Guest Blog written by Dr Catherine Quinn, Senior Research Fellow, University of Exeter on Tuesday February 28, 2017
When developing a research study there is lots of information on how to design a study; however, there is less guidance available on how to go about collecting the data and working with participants. This is something I reflected upon whilst developing the training for researchers working on the IDEAL study (Improving the experience of Dementia and Enhancing Active Life; www.IDEALproject.org.uk).
I have conducted research with people with dementia in their own homes and in a care home environment. Both environments can have similar issues which can make research challenging, particularly for those new to research. Here are some practical issues to consider when planning on interviewing people with dementia.
1. When developing your interview protocol think about the order of your questions, you want to ease the person into the interview. Keep your questions concise so that the person can process what you are asking.
2. Practice your questions beforehand so that you are familiar with them. Ideally you want a seamless interview and this can be difficult to achieve if you are constantly looking down at your questions. You may want to consider piloting your interview questions.
3. Timing is important. You need to consider the best time for the interview. You want to arrange the interview for when the person is most alert so you should ask the person or seek advice from their informal carer. If the person is in a care home you can seek advice from the care staff. Be aware that care homes can be very busy during certain times of the day e.g. mealtimes, and ideally you would want to arrange the interview during a quieter period when you can have uninterrupted time with the person.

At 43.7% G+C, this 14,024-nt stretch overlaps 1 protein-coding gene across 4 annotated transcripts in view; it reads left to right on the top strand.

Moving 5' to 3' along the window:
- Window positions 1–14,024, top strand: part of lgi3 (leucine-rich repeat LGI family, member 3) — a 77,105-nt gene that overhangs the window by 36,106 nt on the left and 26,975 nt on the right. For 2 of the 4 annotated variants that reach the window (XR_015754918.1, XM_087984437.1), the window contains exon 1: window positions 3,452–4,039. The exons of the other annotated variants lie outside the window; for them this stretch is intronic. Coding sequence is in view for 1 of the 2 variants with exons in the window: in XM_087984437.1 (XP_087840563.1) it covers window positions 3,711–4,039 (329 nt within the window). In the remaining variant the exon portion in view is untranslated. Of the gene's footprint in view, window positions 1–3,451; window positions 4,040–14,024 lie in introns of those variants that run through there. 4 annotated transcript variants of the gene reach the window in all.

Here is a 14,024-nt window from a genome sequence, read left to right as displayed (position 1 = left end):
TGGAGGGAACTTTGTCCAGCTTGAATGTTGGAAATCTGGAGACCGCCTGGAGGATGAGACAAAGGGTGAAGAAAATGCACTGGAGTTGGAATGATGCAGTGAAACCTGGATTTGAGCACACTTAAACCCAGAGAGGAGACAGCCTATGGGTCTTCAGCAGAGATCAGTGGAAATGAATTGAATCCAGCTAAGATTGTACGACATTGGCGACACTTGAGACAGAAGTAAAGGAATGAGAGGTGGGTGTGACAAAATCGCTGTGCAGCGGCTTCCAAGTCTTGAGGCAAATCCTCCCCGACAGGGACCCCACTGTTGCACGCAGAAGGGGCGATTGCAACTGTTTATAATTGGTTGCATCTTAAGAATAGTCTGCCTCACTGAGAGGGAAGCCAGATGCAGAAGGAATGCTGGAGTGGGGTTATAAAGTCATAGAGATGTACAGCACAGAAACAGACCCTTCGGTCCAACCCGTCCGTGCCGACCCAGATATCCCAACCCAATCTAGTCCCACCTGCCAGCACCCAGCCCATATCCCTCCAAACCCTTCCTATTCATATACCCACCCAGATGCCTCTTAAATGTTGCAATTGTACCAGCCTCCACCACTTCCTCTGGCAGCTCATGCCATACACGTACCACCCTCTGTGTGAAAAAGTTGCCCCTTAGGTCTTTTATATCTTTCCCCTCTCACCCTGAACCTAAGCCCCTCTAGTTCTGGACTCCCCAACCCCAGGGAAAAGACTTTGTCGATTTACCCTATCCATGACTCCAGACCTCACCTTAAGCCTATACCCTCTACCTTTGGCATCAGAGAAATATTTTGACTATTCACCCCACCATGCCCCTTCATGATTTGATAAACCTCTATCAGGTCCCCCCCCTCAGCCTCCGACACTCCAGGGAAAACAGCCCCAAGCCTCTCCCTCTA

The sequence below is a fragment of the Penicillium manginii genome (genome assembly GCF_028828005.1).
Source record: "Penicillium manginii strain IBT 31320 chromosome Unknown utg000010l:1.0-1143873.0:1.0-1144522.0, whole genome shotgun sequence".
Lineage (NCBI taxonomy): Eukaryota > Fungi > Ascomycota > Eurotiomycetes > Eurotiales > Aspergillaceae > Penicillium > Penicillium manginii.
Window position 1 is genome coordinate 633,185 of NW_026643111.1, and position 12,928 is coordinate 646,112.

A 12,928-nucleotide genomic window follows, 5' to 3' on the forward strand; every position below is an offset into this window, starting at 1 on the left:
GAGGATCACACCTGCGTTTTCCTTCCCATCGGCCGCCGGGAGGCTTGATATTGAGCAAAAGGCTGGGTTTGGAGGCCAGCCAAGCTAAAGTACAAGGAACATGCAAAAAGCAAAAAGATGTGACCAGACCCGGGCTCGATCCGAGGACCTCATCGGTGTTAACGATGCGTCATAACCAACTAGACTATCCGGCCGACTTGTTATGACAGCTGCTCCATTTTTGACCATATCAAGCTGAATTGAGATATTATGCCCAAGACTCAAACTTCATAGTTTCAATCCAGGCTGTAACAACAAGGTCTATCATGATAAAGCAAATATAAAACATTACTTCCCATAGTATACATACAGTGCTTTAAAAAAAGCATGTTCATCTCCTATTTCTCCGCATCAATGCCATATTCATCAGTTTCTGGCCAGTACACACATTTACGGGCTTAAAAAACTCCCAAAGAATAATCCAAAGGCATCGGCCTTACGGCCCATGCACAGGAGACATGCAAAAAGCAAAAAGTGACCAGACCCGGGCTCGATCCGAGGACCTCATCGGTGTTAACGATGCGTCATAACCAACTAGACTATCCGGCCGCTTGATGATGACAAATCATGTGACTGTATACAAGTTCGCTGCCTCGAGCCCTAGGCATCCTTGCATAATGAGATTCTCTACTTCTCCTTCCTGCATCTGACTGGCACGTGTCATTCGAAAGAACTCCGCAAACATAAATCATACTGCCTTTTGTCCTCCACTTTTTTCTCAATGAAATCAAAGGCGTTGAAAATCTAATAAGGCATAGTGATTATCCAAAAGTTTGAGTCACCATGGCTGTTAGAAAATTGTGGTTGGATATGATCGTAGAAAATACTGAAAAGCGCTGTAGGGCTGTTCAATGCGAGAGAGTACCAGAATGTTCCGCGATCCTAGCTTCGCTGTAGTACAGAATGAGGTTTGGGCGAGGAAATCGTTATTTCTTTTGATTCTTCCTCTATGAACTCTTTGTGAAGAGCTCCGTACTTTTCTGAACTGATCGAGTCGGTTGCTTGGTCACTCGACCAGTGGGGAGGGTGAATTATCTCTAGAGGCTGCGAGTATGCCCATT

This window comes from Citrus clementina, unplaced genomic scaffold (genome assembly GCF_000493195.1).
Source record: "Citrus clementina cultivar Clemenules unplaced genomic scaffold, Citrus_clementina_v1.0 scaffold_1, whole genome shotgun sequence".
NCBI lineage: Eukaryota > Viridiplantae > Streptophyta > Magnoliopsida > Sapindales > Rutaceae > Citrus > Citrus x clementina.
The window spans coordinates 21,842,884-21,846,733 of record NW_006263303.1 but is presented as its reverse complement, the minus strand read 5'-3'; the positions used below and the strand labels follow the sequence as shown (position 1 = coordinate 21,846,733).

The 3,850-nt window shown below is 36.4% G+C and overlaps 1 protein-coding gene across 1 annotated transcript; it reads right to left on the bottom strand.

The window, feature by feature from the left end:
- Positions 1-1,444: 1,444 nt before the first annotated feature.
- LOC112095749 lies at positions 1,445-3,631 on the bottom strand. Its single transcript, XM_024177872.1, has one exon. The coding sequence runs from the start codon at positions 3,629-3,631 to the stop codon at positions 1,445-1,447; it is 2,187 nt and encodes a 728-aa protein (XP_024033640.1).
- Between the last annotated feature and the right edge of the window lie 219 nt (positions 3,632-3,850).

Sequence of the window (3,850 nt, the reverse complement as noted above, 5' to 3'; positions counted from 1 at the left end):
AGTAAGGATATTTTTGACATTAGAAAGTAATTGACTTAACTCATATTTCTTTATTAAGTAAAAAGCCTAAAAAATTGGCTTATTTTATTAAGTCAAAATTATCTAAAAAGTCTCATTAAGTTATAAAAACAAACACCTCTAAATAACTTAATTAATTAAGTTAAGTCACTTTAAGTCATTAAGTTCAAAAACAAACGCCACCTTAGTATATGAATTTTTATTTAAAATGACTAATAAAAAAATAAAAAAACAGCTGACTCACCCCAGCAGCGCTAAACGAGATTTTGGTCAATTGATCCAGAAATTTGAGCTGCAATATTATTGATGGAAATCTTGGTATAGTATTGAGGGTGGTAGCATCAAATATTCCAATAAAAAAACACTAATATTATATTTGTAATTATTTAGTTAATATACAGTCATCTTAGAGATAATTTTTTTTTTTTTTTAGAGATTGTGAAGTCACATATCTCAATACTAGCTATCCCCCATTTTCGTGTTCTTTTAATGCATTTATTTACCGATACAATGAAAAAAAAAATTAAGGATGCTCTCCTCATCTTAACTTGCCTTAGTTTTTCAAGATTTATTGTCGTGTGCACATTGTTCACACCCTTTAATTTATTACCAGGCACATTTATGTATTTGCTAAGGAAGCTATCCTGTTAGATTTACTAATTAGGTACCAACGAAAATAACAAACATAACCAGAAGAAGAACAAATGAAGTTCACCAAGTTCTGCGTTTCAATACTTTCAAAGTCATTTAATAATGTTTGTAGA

4. The interview should be conducted in a non-distracting environment. In care homes you will need to arrange for the person to be in quiet room where you are not going to be disturbed. If you are interviewing the person in his/her home it would be best if the carer leaves the room, if the carer stays in the room the person may be more reluctant to disclose personal information or feelings. Try to explain to the carer why you would prefer to speak to the person one-to-one and that you are interested in the person’s subjective experiences.
5. Building rapport is important as you want the person to feel comfortable talking to you. Allow for extra time before the start of the interview so you have time to chat with the person. Also make time to speak to carers (if they are present) or care staff, make sure they know why you are there.
6. When you are conducting the interview try to sit facing the person and maintain eye contact. Allow him/her plenty of time to answer your questions. If the person looks confused check she/he has heard you properly and try re-phrasing the question.
7. Pay attention to body language. Look out for any signs that the person is becoming distressed or tired, if she/he is, take a break or end the interview arrange to come back another time.
8. It is important that interviews end on a positive note. Finishing the interview with a brief, more social chat can help with this.
Dr Catherine Quinn is a Senior Research Fellow at the University of Exeter and a co-investigator on the IDEAL study. Catherine has written about her experiences of conducting interviews with people with dementia and their informal carers: http://methods.sagepub.com/case/conducting-interviews-people-with-dementia-their-caregivers